Research Programs: Fellowships for University Teachers

Period of Performance

12/1/2013 - 11/30/2014

Funding Totals

$50,400.00 (approved)
$50,400.00 (awarded)

The Concept of the "Uncanny" in 20th-Century Austro-German Thought

FAIN: FA-57426-13

John Theodore Zilcosky
University of Toronto (Toronto M5S 1A5 Canada)

The concept of “the uncanny” emerged astoundingly late, only after 1900. I propose to complete a book that, for the first time, explains this belatedness. The uncanny is so modern, I argue, because its peculiar mix of foreignness and familiarity was unthinkable before three late 19th-century developments: the mapping of the world’s last “blank” spaces; the Westernization of non-Europeans through colonialism; and the arrival of tourists onto previously untrodden territory. Because the uncanny ("das Unheimliche") was first conceptualized in Germany and Austria, I focus on this context, specifically on the accounts of travelers who documented their shock at finding ‘civilized’ natives and, even worse, European doppelgangers in faraway lands. Where these travelers had expected the spectacularly foreign, they discovered the uncannily “long familiar” (Freud). In so doing, they created a secret pre-history to the famous theorizations of the uncanny in psychoanalysis and literary modernism.

Media Coverage

An Uncanny Encounter with John Zilcosky (Media Coverage)
Author(s): Kelly Rankin
Publication: University of Toronto News
Date: 7/23/2013

German and Comparative Literature Professor Wins Germany's Prestigious Friedrich Wilhelm Bessel Award (Media Coverage)
Author(s): Alex Zulak
Publication: Arts and Science News
Date: 2/13/2018

Associated Products

“Hermann Hesse’s Colonial Uncanny: *Robert Aghion*, 1913” (Article)
Title: “Hermann Hesse’s Colonial Uncanny: *Robert Aghion*, 1913”
Author: John Zilcosky
Abstract: Hermann Hesse's readers associate him with the “East” yet generally ignore his earliest writing on the topic: the mixed-genre masterpiece about India, *Robert Aghion* (1913). I argue that *Aghion* is a sophisticated critique of colonialism in which no one is innocent, not even the “anticolonial” hero Aghion. Through Hesse's self-fictionalization as Aghion, he casts a critical light on his own anticolonial exoticism: Aghion, like the young Hesse, hates colonialism because it creates a frighteningly “uncanny” ("unheimlich") mixture of India and Europe, and so ruins Aghion's fantasies of purity. By referring to India as "unheimlich," Hesse connects his story to an early twentieth-century psychoanalytic discourse more apt for understanding *Aghion* than late twentieth-century postcolonial theory, specifically Homi Bhabha's “hybridity.” Whereas Bhabha focuses on the colonialist's fear of difference, Hesse presents an India so full of hybrid “natives” and European doppelgängers that Aghion cannot find the difference that he would, in Bhabha's model, have to disavow. Mirror images are everywhere, troubling Aghion with the same returns that Freud will describe only six years later: of ancient narcissisms, primitive beliefs, and repressed infantile ideas. *Aghion* thus presents us with a new concept for understanding colonialism psychoanalytically—uncanniness—at the same time that it prefigures Freud's theorizations.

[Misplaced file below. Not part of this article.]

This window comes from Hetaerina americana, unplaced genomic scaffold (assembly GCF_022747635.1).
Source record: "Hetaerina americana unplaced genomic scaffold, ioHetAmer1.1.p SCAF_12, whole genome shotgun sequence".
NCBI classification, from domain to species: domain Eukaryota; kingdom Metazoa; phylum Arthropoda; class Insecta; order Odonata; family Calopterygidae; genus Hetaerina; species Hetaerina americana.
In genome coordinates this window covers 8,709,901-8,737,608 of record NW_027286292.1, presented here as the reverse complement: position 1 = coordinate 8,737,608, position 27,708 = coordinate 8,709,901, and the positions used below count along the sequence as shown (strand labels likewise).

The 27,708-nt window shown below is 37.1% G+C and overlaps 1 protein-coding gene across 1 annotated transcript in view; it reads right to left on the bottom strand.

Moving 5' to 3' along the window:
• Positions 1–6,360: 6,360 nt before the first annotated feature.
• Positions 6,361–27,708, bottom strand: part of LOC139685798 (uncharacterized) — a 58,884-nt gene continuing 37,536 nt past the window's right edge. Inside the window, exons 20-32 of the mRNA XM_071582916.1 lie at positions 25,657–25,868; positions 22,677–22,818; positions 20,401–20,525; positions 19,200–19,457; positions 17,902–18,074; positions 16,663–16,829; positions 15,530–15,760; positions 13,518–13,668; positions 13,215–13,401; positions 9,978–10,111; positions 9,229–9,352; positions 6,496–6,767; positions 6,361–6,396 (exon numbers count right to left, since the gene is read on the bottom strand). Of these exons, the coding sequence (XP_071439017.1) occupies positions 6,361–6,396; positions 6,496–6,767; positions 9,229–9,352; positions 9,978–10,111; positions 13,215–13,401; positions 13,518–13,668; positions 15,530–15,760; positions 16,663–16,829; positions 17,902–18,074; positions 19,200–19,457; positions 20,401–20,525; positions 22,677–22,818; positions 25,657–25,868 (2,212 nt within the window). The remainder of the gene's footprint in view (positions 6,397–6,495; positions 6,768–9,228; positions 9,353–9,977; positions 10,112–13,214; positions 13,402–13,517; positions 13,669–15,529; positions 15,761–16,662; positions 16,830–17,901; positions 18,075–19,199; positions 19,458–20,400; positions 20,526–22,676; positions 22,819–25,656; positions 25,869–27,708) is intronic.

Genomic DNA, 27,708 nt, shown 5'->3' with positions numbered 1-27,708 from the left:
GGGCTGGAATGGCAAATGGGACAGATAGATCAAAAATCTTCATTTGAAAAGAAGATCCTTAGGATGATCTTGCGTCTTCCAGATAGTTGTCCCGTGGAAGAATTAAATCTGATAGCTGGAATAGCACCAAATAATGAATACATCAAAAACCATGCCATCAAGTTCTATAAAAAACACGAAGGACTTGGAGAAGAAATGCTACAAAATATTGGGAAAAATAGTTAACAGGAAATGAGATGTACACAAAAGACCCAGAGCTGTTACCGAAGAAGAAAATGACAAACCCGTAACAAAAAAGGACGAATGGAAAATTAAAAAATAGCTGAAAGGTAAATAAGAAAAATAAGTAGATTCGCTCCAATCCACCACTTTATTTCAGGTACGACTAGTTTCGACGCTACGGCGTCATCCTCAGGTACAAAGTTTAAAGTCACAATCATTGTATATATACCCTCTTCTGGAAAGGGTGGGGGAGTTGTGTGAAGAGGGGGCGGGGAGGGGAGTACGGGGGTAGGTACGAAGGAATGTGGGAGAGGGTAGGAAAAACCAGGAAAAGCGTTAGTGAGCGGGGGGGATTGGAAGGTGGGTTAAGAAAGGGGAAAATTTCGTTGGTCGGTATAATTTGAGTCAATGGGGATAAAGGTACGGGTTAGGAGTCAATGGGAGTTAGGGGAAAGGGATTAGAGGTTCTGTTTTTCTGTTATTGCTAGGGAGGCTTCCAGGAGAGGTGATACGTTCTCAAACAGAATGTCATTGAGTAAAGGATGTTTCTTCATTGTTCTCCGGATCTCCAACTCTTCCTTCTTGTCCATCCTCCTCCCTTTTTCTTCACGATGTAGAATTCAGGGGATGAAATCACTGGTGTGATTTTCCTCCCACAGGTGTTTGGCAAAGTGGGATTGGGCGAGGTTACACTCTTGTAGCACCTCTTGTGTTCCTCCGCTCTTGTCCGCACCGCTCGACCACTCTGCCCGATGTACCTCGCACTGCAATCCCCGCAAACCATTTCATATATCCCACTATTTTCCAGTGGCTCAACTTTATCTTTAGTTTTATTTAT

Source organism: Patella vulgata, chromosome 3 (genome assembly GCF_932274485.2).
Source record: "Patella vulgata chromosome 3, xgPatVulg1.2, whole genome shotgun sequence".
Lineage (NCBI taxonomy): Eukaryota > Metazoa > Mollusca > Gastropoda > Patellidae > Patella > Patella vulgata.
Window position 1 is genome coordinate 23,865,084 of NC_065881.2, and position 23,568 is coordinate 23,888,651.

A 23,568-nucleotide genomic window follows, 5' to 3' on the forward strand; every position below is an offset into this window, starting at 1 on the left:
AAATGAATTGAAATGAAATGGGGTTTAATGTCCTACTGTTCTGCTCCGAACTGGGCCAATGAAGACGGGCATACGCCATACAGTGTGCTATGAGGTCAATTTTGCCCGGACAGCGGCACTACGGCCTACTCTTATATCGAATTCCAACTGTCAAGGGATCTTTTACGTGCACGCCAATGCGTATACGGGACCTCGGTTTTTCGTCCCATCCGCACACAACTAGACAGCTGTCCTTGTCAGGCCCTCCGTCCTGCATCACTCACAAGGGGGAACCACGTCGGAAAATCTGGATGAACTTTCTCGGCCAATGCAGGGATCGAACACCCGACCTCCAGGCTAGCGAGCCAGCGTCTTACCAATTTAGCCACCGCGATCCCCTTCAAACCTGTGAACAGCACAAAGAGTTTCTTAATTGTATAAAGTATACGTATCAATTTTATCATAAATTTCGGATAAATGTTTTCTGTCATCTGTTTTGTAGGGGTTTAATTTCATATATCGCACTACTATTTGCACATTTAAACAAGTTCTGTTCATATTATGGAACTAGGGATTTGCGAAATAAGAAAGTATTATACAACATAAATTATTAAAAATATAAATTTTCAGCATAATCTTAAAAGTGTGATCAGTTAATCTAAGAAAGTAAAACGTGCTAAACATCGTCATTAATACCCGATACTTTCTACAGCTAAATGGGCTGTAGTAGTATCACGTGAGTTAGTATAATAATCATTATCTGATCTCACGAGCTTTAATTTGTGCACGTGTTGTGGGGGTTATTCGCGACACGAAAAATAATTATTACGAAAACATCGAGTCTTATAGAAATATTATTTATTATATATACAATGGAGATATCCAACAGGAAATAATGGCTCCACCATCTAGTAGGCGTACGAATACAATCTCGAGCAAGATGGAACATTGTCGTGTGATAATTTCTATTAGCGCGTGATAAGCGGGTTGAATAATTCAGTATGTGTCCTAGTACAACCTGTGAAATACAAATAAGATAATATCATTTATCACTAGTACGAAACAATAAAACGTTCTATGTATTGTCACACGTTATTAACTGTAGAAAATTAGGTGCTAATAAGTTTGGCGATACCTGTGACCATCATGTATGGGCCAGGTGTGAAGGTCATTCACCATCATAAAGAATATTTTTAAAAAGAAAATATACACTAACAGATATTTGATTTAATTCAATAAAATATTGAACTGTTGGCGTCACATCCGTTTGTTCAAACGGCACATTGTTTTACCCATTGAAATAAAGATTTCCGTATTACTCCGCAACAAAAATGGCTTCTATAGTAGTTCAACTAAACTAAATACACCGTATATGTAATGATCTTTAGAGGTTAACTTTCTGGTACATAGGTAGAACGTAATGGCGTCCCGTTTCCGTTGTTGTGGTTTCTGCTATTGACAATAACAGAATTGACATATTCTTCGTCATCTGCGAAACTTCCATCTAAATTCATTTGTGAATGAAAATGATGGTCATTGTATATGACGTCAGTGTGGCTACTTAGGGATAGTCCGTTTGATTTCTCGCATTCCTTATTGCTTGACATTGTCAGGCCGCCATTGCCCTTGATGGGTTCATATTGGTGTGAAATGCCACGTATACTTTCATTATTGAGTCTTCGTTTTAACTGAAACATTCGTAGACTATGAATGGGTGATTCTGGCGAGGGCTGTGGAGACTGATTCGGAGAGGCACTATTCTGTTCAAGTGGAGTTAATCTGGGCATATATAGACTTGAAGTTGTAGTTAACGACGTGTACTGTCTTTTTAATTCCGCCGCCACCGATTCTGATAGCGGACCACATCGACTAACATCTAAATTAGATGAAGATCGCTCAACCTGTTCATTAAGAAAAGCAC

Year: 2014
Primary URL:
Primary URL Description: John Zilcosky, "Hermann Hesse's Colonial Uncanny: *Robert Aghion*, 1913," *New German Critique* 41 (Fall/Winter 2014): 199-218
Access Model: subscription only
Format: Journal
Periodical Title: New German Critique
Publisher: Duke University Press

Uncanny Encounters: Literature, Psychoanalysis, and the End of Alterity (Book)
Title: Uncanny Encounters: Literature, Psychoanalysis, and the End of Alterity
Author: John Zilcosky